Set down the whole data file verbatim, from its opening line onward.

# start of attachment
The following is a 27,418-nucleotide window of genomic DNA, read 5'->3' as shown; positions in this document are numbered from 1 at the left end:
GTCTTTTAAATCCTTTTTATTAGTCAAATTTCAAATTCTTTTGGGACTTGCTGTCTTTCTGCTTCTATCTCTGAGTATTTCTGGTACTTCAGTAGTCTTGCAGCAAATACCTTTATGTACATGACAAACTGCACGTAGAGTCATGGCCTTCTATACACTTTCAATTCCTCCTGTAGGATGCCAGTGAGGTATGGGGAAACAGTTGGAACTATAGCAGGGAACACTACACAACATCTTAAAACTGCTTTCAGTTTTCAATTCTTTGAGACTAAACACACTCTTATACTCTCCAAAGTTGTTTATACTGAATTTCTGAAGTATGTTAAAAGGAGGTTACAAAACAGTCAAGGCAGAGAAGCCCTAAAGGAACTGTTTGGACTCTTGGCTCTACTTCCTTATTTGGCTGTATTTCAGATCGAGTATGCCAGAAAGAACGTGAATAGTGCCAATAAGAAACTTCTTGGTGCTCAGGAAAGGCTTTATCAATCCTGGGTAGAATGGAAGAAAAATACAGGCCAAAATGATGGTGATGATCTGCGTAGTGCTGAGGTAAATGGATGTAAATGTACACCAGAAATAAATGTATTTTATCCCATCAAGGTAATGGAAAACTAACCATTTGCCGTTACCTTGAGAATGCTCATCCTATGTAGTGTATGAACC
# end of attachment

The following is a 27,418-nucleotide window of genomic DNA, read 5'->3' as shown; positions in this document are numbered from 1 at the left end:
GTCTTTTAAATCCTTTTTATTAGTCAAATTTCAAATTCTTTTGGGACTTGCTGTCTTTCTGCTTCTATCTCTGAGTATTTCTGGTACTTCAGTAGTCTTGCAGCAAATACCTTTATGTACATGACAAACTGCACGTAGAGTCATGGCCTTCTATACACTTTCAATTCCTCCTGTAGGATGCCAGTGAGGTATGGGGAAACAGTTGGAACTATAGCAGGGAACACTACACAACATCTTAAAACTGCTTTCAGTTTTCAATTCTTTGAGACTAAACACACTCTTATACTCTCCAAAGTTGTTTATACTGAATTTCTGAAGTATGTTAAAAGGAGGTTACAAAACAGTCAAGGCAGAGAAGCCCTAAAGGAACTGTTTGGACTCTTGGCTCTACTTCCTTATTTGGCTGTATTTCAGATCGAGTATGCCAGAAAGAACGTGAATAGTGCCAATAAGAAACTTCTTGGTGCTCAGGAAAGGCTTTATCAATCCTGGGTAGAATGGAAGAAAAATACAGGCCAAAATGATGGTGATGATCTGCGTAGTGCTGAGGTAAATGGATGTAAATGTACACCAGAAATAAATGTATTTTATCCCATCAAGGTAATGGAAAACTAACCATTTGCCGTTACCTTGAGAATGCTCATCCTATGTAGTGTATGAACC